WILD AND THE INNOCENT, THE
(director/writer: Jack Sher; screenwriter: story by Sy Gomberg; cinematographer: Harold Lipstein; editor: George Gittens; music: Hans Salter; cast: Audie Murphy (Yancy Hawks), Sandra Dee (Rosalie Stocker), Joanne Dru (Marcie Howard), George Mitchell (Uncle Lije), Gilbert Roland (Sheriff Paul Bartel), Strother Martin (Ben Stocker), Jim Backus (Cecil Forbes), Peter Breck (Chip), Betty Harford (Mrs. Forbes), Wesley Marie Tackitt (Ma Ransome), Alexander Campbell (Ogilvie), Lillian Adams (Kiri Hawks), Arte Johnson (Barker), Bill Lally (Grady); Runtime: 84; MPAA Rating: NR; producer: Sy Gomberg; Universal-International; 1959)
“Lumbering B Western.”
Reviewed by Dennis Schwartz
Lumbering B Western. Director Jack Sher (“The Three Worlds of Gulliver”/”Four Girls in Town”) tries to make it a comedy, but there are no laughs in the weak screenplay by Sy Gomberg and Sher, or from the dumb story by Gomberg. This is one of Audie Murphy’s lesser Westerns. It comes when his film career is in decline.
With his uncle (George Mitchell) injured by a bear, backwoods mountain trapper Yancy (Audie Murphy) must go for the first time to Casper, Wyoming, to sell his pelts after the local trading post is burnt to the ground by drunken Indians. The sleazy drifter Ben Stocker (Strother Martin) sold the Indians the bad moonshine that drove them crazy. The bum then manages to palm off his innocent eldest daughter Rosalie (Sandra Dee) on the religious Yancy. She accompanies him on a two-day ride to the lawless town of Casper, after telling him she ditched her worthless father and will get work in Casper.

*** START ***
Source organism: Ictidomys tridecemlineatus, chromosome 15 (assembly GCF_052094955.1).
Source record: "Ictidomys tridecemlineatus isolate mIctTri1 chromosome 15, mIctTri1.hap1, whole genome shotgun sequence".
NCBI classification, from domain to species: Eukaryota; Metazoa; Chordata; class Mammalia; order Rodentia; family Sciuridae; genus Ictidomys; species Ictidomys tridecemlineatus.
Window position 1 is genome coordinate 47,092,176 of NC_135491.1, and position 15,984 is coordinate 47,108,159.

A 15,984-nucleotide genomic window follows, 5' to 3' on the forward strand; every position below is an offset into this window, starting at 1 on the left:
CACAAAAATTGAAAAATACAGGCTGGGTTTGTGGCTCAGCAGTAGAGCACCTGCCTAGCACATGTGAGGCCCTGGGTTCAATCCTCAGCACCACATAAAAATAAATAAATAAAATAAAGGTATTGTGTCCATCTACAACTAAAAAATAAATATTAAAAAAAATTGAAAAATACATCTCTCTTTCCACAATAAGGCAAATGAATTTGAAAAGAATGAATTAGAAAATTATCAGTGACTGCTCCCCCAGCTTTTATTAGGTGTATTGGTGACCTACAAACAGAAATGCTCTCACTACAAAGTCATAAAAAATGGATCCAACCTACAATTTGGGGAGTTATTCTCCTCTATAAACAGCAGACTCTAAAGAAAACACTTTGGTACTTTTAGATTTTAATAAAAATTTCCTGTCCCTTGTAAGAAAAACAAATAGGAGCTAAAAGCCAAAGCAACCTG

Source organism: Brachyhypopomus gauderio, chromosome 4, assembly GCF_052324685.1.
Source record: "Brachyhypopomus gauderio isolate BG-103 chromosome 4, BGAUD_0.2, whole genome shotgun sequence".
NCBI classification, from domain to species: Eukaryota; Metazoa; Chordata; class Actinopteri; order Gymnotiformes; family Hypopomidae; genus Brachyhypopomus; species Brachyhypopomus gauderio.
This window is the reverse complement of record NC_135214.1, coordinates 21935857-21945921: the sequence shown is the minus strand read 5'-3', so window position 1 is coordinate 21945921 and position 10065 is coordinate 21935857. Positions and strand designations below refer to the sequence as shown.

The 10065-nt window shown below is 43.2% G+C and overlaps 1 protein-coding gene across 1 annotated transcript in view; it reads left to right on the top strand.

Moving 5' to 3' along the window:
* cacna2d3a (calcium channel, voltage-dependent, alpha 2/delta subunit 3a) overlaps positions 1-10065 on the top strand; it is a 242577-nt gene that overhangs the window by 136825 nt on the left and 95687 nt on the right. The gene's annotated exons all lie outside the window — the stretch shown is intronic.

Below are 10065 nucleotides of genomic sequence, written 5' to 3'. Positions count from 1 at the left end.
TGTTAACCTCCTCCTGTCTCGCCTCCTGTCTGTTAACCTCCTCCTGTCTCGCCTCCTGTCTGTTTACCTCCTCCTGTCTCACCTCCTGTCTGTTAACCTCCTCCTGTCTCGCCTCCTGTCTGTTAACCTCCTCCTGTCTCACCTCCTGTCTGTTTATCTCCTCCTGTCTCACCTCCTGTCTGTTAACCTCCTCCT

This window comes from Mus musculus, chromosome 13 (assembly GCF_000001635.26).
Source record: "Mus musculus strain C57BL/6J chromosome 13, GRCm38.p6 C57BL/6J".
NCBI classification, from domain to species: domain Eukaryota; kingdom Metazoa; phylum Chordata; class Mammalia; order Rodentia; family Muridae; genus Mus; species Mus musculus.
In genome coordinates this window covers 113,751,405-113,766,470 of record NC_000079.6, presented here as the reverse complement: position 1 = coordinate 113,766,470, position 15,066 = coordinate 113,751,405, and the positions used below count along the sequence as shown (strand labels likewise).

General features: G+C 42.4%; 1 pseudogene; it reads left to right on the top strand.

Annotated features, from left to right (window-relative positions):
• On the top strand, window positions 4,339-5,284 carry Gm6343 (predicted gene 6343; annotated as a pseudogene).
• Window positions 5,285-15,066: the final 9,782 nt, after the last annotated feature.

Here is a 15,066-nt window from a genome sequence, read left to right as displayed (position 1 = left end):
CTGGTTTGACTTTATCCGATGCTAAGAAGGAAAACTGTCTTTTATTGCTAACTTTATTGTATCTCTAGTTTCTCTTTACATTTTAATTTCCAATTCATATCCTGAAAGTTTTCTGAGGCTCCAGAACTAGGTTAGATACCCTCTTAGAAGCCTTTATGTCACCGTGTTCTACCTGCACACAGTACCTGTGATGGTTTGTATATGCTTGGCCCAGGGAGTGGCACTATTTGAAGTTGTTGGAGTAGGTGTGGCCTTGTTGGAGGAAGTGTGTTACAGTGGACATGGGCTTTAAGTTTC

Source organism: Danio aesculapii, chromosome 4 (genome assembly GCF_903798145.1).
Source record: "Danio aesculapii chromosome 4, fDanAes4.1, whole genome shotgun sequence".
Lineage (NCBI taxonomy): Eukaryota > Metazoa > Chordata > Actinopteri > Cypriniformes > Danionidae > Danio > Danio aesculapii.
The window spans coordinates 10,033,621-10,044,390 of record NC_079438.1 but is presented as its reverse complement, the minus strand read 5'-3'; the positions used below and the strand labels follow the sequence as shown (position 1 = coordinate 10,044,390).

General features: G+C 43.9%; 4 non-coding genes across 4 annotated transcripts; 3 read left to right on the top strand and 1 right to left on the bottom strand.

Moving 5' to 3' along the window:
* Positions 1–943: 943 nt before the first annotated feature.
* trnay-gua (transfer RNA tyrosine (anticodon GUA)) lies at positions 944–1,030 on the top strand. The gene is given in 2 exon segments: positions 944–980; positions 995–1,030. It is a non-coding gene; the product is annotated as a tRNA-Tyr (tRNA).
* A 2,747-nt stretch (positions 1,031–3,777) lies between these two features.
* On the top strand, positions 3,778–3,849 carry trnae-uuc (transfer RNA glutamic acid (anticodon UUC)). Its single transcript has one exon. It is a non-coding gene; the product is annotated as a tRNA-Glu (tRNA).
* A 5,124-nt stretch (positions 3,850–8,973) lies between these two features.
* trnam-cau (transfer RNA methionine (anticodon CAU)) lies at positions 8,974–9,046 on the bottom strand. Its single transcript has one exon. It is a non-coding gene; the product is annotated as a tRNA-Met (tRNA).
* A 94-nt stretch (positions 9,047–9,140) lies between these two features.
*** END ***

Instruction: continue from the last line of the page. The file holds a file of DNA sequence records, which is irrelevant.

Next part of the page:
Paul Bartel (Gilbert Roland), the randy sheriff of Casper, who owns the town dance hall, saves the innocent Yancy from a rowdy fight-happy ranch-hand named Chip (Peter Breck) who pulls a gun on him, on the day the town has its annual Independence Day celebration featuring a fair. The rube Yancy then gets cheated selling his pelts to the general store owner Forbes (Jim Backus), and causes a riot when cheated by a con man operating a shell game. The sheriff retrieves Yancy’s money, and the dance hall manager, Ma Ransome (Wesley Marie Tackitt), hires Rosalie to be a dancer. Yancy meanwhile chases after the dance hall floozy Marcy (Joanne Dru) until realizing what she does for a living is akin to prostitution and goes against his values. Yancy, after coming to his senses, tries to rescue Rosalie from the dance hall and to do that must kill the sheriff in a gun duel. Leaving for home alone, he’s won over by Rosalie’s intense gaze pleading to join him. She returns with him to-be his bride after winning him over with her innocence.
REVIEWED ON 8/12/2017 GRADE: C+ https://dennisschwartzreviews.com/